One idea that could be considered is to use different materials in an effort to take advantage of the pluses and minuses of these different materials. OSB or plywood could be installed, perhaps as bands that go all the way around the shop. It could be placed in areas where damage is like to occur and where cabinets, shelves, and hangers would be installed. Then use drywall everywhere else. This controls costs, provides some fire rating, makes cutting around wall penetrations easier during and after installation (for outlets added later), and provides secure fastening points for cabinets, etc.

View helluvawreck's profile


22677 posts in 2287 days

#6 posted 02-22-2016 04:23 PM

I’ve used 5/8 drywall and plywood in shops and haven’t had any problems with either.

helluvawreck aka Charles

-- If a man does not keep pace with his companions, perhaps it is because he hears a different drummer. Let him step to the music which he hears, however measured or far away. Henry David Thoreau

View DirtyMike's profile


383 posts in 322 days

#7 posted 02-22-2016 05:05 PM

I have osb for my shop walls and no studs in the wall due to someones bright idea. I will be remodeling my shop this spring and i don’t think osb or drywall will be used. 1/2 ’’ plywood is what im leaning toward, good luck.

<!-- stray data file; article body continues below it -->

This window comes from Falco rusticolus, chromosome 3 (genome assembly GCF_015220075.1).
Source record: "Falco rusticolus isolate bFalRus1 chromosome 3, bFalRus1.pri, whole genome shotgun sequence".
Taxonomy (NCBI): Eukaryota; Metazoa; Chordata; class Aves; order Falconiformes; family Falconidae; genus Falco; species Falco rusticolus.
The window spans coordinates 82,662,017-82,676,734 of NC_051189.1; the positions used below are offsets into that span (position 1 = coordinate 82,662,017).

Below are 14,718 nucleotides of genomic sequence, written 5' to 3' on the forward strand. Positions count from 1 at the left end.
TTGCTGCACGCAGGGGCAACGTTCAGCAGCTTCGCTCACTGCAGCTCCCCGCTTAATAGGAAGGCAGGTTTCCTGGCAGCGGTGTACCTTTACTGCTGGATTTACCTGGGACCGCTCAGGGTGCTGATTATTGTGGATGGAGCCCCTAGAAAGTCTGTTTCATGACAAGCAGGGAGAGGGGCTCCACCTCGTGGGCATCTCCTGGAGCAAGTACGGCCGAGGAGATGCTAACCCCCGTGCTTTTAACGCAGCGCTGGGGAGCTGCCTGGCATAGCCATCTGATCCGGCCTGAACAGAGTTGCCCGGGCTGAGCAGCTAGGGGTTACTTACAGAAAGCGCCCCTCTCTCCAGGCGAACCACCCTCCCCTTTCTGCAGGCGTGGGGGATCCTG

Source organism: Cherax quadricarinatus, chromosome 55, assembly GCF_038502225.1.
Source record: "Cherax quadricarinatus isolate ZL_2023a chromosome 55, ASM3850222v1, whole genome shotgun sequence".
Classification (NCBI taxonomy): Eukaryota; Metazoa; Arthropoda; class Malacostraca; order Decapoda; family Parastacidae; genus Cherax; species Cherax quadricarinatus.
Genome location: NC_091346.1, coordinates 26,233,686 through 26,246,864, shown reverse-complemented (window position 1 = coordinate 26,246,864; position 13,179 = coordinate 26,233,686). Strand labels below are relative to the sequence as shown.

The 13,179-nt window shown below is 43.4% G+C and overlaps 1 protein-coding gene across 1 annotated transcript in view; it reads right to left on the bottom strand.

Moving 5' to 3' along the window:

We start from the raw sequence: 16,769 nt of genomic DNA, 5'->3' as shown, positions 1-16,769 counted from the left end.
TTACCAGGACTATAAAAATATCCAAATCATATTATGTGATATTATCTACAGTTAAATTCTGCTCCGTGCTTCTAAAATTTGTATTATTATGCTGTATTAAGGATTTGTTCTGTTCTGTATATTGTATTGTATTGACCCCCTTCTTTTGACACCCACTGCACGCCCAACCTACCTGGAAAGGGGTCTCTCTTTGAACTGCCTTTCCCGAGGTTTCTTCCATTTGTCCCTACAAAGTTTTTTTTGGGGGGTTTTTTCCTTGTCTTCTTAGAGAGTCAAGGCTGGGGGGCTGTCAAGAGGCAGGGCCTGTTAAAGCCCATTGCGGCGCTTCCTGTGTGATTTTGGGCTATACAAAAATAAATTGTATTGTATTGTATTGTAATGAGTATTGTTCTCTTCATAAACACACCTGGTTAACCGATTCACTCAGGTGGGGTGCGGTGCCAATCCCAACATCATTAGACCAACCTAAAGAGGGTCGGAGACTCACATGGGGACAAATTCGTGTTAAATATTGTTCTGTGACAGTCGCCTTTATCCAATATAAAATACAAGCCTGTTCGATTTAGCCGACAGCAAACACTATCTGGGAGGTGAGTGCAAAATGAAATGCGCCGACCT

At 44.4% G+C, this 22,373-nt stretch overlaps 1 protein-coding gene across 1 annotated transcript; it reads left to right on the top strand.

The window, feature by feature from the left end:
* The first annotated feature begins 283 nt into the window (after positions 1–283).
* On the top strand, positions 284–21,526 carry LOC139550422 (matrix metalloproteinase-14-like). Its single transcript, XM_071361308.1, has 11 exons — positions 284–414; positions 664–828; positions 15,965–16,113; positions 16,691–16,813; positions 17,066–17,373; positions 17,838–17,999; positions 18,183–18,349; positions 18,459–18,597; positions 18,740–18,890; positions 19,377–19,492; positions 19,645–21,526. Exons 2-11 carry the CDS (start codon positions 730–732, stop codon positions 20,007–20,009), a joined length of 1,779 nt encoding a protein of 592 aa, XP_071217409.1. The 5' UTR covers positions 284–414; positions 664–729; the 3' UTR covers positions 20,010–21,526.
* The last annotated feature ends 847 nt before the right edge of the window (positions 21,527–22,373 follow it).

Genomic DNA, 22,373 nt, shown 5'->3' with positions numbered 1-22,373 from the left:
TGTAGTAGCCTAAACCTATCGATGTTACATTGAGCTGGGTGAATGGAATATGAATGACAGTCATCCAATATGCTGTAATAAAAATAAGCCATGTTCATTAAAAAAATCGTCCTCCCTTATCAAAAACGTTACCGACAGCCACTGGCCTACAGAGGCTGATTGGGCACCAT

View Fred Hargis's profile

Fred Hargis

3844 posts in 1914 days

#8 posted 02-22-2016 05:11 PM

For all it’s drawbacks, I still prefer drywall. Cheap, easy to repair, sound deadening (a little), and as someone mentioned there’s that fire thing…....

-- Our village hasn't lost it's idiot, he was elected to congress.

View paratrooper34's profile


865 posts in 2372 days

#9 posted 02-22-2016 05:15 PM

Another vote for drywall. I never did my shop with drywall; just left the vapor barrier exposed and went with it. Someday I am going to have to remedy that. Drywall will be what goes in there.

-- Mike

View xeddog's profile


108 posts in 2428 days

#10 posted 02-22-2016 05:17 PM

I also vote for 1/2” plywood and a good layer or two of white semi-gloss paint. OSB would probably be good for shop walls to, but I just don’t like any of the “Engineered” materials like OSB, MDF, etc. My son used 3/8 ply in his shop and while it will probably serve him well, it just doesn’t SEEM sturdy enough.


View hotbyte's profile


825 posts in 2396 days

#11 posted 02-22-2016 07:56 PM